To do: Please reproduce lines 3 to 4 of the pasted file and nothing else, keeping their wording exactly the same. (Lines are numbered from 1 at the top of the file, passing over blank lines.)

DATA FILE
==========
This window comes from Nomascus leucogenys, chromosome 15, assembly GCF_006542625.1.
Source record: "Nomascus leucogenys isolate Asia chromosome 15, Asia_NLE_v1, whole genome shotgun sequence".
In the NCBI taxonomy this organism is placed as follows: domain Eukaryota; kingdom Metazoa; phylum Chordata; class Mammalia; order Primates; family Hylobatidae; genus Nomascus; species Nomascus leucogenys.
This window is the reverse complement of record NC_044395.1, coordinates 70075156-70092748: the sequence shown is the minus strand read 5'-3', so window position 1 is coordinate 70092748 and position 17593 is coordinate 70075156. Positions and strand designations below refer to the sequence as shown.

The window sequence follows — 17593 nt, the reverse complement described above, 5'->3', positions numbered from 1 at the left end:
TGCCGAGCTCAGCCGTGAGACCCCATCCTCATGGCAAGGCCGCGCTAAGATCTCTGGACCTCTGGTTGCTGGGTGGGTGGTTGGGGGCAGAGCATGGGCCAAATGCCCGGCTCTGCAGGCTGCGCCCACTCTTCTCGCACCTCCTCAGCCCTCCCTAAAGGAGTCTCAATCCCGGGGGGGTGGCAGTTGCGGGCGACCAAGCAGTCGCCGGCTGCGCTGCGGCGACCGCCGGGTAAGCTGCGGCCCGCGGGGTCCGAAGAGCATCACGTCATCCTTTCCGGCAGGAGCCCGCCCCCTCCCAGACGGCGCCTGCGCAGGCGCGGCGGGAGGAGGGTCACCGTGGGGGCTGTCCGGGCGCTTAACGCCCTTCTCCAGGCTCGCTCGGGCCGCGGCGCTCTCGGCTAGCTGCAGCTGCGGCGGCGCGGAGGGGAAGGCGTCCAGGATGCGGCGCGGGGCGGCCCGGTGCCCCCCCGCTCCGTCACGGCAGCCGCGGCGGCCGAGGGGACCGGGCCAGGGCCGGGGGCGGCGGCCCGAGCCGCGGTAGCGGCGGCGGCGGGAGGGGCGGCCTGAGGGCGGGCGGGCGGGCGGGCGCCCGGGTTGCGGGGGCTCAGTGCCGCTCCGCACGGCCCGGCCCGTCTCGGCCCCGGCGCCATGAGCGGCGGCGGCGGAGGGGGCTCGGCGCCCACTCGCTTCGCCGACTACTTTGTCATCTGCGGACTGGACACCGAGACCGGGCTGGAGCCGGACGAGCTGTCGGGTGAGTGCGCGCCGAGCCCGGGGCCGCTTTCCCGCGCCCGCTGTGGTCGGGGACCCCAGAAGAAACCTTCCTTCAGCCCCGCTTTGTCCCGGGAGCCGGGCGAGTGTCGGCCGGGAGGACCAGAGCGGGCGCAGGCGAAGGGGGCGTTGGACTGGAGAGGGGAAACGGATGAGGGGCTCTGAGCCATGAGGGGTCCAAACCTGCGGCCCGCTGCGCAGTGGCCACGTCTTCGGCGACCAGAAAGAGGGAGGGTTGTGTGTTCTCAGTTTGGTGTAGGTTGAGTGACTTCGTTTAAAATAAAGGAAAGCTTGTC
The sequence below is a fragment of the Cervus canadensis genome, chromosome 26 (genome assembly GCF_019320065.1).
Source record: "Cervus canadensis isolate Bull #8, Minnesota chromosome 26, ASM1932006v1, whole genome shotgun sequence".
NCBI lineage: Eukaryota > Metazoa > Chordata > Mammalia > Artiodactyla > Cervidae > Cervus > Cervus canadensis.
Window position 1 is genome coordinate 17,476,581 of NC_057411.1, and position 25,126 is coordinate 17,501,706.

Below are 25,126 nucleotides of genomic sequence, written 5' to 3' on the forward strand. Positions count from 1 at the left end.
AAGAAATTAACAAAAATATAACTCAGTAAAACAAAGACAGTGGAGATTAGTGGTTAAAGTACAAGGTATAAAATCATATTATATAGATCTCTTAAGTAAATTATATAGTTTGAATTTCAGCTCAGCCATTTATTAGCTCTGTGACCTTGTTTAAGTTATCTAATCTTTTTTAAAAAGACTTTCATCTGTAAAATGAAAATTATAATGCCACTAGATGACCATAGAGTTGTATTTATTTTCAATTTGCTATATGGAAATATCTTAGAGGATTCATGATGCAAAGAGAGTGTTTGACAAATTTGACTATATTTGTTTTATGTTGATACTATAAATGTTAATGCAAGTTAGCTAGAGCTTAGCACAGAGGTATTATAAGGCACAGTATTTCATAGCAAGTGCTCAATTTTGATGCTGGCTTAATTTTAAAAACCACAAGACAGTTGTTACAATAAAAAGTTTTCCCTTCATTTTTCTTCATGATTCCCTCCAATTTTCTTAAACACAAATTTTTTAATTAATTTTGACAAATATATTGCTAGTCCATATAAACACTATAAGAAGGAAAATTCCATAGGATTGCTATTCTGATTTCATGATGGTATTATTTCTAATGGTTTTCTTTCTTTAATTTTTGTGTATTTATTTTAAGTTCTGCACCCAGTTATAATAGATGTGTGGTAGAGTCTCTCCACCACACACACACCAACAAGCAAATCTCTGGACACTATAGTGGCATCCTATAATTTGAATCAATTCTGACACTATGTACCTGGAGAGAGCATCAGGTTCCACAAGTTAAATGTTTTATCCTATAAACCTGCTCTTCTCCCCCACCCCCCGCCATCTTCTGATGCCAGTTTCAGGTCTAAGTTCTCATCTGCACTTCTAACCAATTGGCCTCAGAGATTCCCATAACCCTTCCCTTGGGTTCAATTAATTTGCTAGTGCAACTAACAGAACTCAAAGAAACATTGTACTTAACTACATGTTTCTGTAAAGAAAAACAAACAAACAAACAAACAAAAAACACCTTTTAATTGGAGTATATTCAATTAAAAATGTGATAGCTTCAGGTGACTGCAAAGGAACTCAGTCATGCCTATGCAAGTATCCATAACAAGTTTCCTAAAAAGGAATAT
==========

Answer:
In the NCBI taxonomy this organism is placed as follows: domain Eukaryota; kingdom Metazoa; phylum Chordata; class Mammalia; order Primates; family Hylobatidae; genus Nomascus; species Nomascus leucogenys.
This window is the reverse complement of record NC_044395.1, coordinates 70075156-70092748: the sequence shown is the minus strand read 5'-3', so window position 1 is coordinate 70092748 and position 17593 is coordinate 70075156. Positions and strand designations below refer to the sequence as shown.